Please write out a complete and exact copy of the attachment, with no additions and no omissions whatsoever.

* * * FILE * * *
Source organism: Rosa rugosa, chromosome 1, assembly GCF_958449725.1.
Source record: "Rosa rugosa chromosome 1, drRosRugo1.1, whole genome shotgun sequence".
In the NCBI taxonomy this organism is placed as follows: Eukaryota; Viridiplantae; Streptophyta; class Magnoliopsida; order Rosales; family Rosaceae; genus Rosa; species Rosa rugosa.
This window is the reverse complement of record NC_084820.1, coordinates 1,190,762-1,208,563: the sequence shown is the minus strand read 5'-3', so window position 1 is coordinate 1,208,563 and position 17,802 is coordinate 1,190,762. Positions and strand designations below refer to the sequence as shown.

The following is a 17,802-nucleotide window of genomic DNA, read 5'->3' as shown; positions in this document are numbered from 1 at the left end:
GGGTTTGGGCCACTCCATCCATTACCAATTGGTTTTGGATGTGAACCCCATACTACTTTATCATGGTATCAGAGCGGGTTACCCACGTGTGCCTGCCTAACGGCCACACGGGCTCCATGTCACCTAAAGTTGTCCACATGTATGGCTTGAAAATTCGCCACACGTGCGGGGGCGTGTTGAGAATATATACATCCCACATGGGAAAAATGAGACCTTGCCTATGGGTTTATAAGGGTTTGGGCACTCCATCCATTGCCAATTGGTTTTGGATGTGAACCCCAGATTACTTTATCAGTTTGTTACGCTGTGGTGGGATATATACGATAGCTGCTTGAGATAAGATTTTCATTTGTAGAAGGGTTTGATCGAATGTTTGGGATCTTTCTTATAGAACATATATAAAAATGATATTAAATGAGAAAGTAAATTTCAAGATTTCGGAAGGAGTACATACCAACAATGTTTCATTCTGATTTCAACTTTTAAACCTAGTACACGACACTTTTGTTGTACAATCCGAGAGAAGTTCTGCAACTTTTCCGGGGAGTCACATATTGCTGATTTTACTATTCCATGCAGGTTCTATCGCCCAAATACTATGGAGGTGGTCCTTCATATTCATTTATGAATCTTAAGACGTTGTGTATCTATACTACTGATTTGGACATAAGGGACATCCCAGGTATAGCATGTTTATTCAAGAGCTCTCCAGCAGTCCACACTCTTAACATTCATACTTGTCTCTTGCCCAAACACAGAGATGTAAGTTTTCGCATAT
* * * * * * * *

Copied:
Source organism: Rosa rugosa, chromosome 1, assembly GCF_958449725.1.
Source record: "Rosa rugosa chromosome 1, drRosRugo1.1, whole genome shotgun sequence".
In the NCBI taxonomy this organism is placed as follows: Eukaryota; Viridiplantae; Streptophyta; class Magnoliopsida; order Rosales; family Rosaceae; genus Rosa; species Rosa rugosa.
This window is the reverse complement of record NC_084820.1, coordinates 1,190,762-1,208,563: the sequence shown is the minus strand read 5'-3', so window position 1 is coordinate 1,208,563 and position 17,802 is coordinate 1,190,762. Positions and strand designations below refer to the sequence as shown.

The following is a 17,802-nucleotide window of genomic DNA, read 5'->3' as shown; positions in this document are numbered from 1 at the left end:
GGGTTTGGGCCACTCCATCCATTACCAATTGGTTTTGGATGTGAACCCCATACTACTTTATCATGGTATCAGAGCGGGTTACCCACGTGTGCCTGCCTAACGGCCACACGGGCTCCATGTCACCTAAAGTTGTCCACATGTATGGCTTGAAAATTCGCCACACGTGCGGGGGCGTGTTGAGAATATATACATCCCACATGGGAAAAATGAGACCTTGCCTATGGGTTTATAAGGGTTTGGGCACTCCATCCATTGCCAATTGGTTTTGGATGTGAACCCCAGATTACTTTATCAGTTTGTTACGCTGTGGTGGGATATATACGATAGCTGCTTGAGATAAGATTTTCATTTGTAGAAGGGTTTGATCGAATGTTTGGGATCTTTCTTATAGAACATATATAAAAATGATATTAAATGAGAAAGTAAATTTCAAGATTTCGGAAGGAGTACATACCAACAATGTTTCATTCTGATTTCAACTTTTAAACCTAGTACACGACACTTTTGTTGTACAATCCGAGAGAAGTTCTGCAACTTTTCCGGGGAGTCACATATTGCTGATTTTACTATTCCATGCAGGTTCTATCGCCCAAATACTATGGAGGTGGTCCTTCATATTCATTTATGAATCTTAAGACGTTGTGTATCTATACTACTGATTTGGACATAAGGGACATCCCAGGTATAGCATGTTTATTCAAGAGCTCTCCAGCAGTCCACACTCTTAACATTCATACTTGTCTCTTGCCCAAACACAGAGATGTAAGTTTTCGCATAT